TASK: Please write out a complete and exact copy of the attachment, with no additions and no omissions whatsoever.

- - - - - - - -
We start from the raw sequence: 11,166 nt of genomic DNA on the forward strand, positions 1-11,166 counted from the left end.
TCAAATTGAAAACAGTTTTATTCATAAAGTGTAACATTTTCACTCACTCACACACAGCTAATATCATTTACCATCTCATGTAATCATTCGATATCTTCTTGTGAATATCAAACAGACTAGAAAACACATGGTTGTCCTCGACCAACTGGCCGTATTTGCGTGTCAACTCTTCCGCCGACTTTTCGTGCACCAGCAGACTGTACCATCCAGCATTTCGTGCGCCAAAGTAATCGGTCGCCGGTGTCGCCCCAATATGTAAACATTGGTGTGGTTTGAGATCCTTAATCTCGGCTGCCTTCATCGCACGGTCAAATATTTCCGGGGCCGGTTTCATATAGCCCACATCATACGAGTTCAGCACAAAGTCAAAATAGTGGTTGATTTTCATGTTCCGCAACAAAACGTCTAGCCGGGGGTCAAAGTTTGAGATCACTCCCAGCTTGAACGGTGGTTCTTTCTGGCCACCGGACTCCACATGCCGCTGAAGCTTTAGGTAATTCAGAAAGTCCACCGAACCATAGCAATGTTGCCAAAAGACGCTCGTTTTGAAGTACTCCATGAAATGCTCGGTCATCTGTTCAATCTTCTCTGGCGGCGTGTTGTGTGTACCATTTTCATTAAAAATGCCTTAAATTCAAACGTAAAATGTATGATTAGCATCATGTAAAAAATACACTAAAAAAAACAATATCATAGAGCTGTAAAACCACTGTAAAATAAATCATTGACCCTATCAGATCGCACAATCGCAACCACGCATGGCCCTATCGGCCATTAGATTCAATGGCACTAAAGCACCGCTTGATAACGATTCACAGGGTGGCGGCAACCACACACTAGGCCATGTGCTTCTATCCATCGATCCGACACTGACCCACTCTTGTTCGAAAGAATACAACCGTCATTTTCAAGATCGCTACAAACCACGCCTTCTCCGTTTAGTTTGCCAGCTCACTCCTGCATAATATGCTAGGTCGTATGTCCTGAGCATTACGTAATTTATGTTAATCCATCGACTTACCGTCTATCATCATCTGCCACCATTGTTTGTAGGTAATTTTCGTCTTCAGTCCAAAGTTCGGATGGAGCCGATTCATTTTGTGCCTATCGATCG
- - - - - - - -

We start from the raw sequence: 11,166 nt of genomic DNA on the forward strand, positions 1-11,166 counted from the left end.
TCAAATTGAAAACAGTTTTATTCATAAAGTGTAACATTTTCACTCACTCACACACAGCTAATATCATTTACCATCTCATGTAATCATTCGATATCTTCTTGTGAATATCAAACAGACTAGAAAACACATGGTTGTCCTCGACCAACTGGCCGTATTTGCGTGTCAACTCTTCCGCCGACTTTTCGTGCACCAGCAGACTGTACCATCCAGCATTTCGTGCGCCAAAGTAATCGGTCGCCGGTGTCGCCCCAATATGTAAACATTGGTGTGGTTTGAGATCCTTAATCTCGGCTGCCTTCATCGCACGGTCAAATATTTCCGGGGCCGGTTTCATATAGCCCACATCATACGAGTTCAGCACAAAGTCAAAATAGTGGTTGATTTTCATGTTCCGCAACAAAACGTCTAGCCGGGGGTCAAAGTTTGAGATCACTCCCAGCTTGAACGGTGGTTCTTTCTGGCCACCGGACTCCACATGCCGCTGAAGCTTTAGGTAATTCAGAAAGTCCACCGAACCATAGCAATGTTGCCAAAAGACGCTCGTTTTGAAGTACTCCATGAAATGCTCGGTCATCTGTTCAATCTTCTCTGGCGGCGTGTTGTGTGTACCATTTTCATTAAAAATGCCTTAAATTCAAACGTAAAATGTATGATTAGCATCATGTAAAAAATACACTAAAAAAAACAATATCATAGAGCTGTAAAACCACTGTAAAATAAATCATTGACCCTATCAGATCGCACAATCGCAACCACGCATGGCCCTATCGGCCATTAGATTCAATGGCACTAAAGCACCGCTTGATAACGATTCACAGGGTGGCGGCAACCACACACTAGGCCATGTGCTTCTATCCATCGATCCGACACTGACCCACTCTTGTTCGAAAGAATACAACCGTCATTTTCAAGATCGCTACAAACCACGCCTTCTCCGTTTAGTTTGCCAGCTCACTCCTGCATAATATGCTAGGTCGTATGTCCTGAGCATTACGTAATTTATGTTAATCCATCGACTTACCGTCTATCATCATCTGCCACCATTGTTTGTAGGTAATTTTCGTCTTCAGTCCAAAGTTCGGATGGAGCCGATTCATTTTGTGCCTATCGATCG